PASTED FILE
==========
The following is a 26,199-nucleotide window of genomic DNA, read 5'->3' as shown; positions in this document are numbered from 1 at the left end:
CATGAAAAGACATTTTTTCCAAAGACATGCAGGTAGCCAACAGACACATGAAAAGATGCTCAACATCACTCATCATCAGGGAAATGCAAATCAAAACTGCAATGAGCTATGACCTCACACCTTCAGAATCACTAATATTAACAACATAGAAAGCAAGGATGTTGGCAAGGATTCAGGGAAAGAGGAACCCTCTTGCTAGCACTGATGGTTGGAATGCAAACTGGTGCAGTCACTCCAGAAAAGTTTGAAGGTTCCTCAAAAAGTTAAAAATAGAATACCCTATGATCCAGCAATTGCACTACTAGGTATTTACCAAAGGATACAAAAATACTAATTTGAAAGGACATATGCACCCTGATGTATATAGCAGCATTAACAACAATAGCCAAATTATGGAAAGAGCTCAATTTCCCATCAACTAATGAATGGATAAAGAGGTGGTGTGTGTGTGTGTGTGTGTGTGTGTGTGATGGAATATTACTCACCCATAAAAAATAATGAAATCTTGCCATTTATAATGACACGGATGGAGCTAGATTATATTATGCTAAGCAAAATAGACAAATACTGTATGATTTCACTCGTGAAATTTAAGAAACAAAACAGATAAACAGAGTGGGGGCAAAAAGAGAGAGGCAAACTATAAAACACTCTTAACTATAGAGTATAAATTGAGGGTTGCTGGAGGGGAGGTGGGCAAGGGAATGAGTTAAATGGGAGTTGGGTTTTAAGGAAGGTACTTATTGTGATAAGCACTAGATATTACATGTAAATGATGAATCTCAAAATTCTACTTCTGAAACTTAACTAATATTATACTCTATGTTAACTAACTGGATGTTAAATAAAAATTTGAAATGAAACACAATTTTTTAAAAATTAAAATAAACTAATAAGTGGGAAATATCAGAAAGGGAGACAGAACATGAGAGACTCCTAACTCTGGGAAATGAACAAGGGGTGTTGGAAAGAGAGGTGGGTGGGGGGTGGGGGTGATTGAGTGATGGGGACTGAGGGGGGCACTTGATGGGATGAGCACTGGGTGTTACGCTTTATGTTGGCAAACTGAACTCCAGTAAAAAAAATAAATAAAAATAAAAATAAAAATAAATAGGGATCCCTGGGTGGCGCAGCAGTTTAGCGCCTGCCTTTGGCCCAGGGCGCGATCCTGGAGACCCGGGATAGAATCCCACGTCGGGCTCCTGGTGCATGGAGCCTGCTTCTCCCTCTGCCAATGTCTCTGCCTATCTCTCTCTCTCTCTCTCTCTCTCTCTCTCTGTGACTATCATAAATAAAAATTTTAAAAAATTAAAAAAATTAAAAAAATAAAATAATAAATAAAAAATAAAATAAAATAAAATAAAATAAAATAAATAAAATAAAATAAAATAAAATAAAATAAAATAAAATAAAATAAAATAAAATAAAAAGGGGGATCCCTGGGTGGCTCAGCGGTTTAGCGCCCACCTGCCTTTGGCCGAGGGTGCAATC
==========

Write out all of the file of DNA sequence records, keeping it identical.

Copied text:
The following is a 26,199-nucleotide window of genomic DNA, read 5'->3' as shown; positions in this document are numbered from 1 at the left end:
CATGAAAAGACATTTTTTCCAAAGACATGCAGGTAGCCAACAGACACATGAAAAGATGCTCAACATCACTCATCATCAGGGAAATGCAAATCAAAACTGCAATGAGCTATGACCTCACACCTTCAGAATCACTAATATTAACAACATAGAAAGCAAGGATGTTGGCAAGGATTCAGGGAAAGAGGAACCCTCTTGCTAGCACTGATGGTTGGAATGCAAACTGGTGCAGTCACTCCAGAAAAGTTTGAAGGTTCCTCAAAAAGTTAAAAATAGAATACCCTATGATCCAGCAATTGCACTACTAGGTATTTACCAAAGGATACAAAAATACTAATTTGAAAGGACATATGCACCCTGATGTATATAGCAGCATTAACAACAATAGCCAAATTATGGAAAGAGCTCAATTTCCCATCAACTAATGAATGGATAAAGAGGTGGTGTGTGTGTGTGTGTGTGTGTGTGTGTGATGGAATATTACTCACCCATAAAAAATAATGAAATCTTGCCATTTATAATGACACGGATGGAGCTAGATTATATTATGCTAAGCAAAATAGACAAATACTGTATGATTTCACTCGTGAAATTTAAGAAACAAAACAGATAAACAGAGTGGGGGCAAAAAGAGAGAGGCAAACTATAAAACACTCTTAACTATAGAGTATAAATTGAGGGTTGCTGGAGGGGAGGTGGGCAAGGGAATGAGTTAAATGGGAGTTGGGTTTTAAGGAAGGTACTTATTGTGATAAGCACTAGATATTACATGTAAATGATGAATCTCAAAATTCTACTTCTGAAACTTAACTAATATTATACTCTATGTTAACTAACTGGATGTTAAATAAAAATTTGAAATGAAACACAATTTTTTAAAAATTAAAATAAACTAATAAGTGGGAAATATCAGAAAGGGAGACAGAACATGAGAGACTCCTAACTCTGGGAAATGAACAAGGGGTGTTGGAAAGAGAGGTGGGTGGGGGGTGGGGGTGATTGAGTGATGGGGACTGAGGGGGGCACTTGATGGGATGAGCACTGGGTGTTACGCTTTATGTTGGCAAACTGAACTCCAGTAAAAAAAATAAATAAAAATAAAAATAAAAATAAATAGGGATCCCTGGGTGGCGCAGCAGTTTAGCGCCTGCCTTTGGCCCAGGGCGCGATCCTGGAGACCCGGGATAGAATCCCACGTCGGGCTCCTGGTGCATGGAGCCTGCTTCTCCCTCTGCCAATGTCTCTGCCTATCTCTCTCTCTCTCTCTCTCTCTCTCTCTCTGTGACTATCATAAATAAAAATTTTAAAAAATTAAAAAAATTAAAAAAATAAAATAATAAATAAAAAATAAAATAAAATAAAATAAAATAAAATAAATAAAATAAAATAAAATAAAATAAAATAAAATAAAATAAAATAAAATAAAATAAAAAGGGGGATCCCTGGGTGGCTCAGCGGTTTAGCGCCCACCTGCCTTTGGCCGAGGGTGCAATC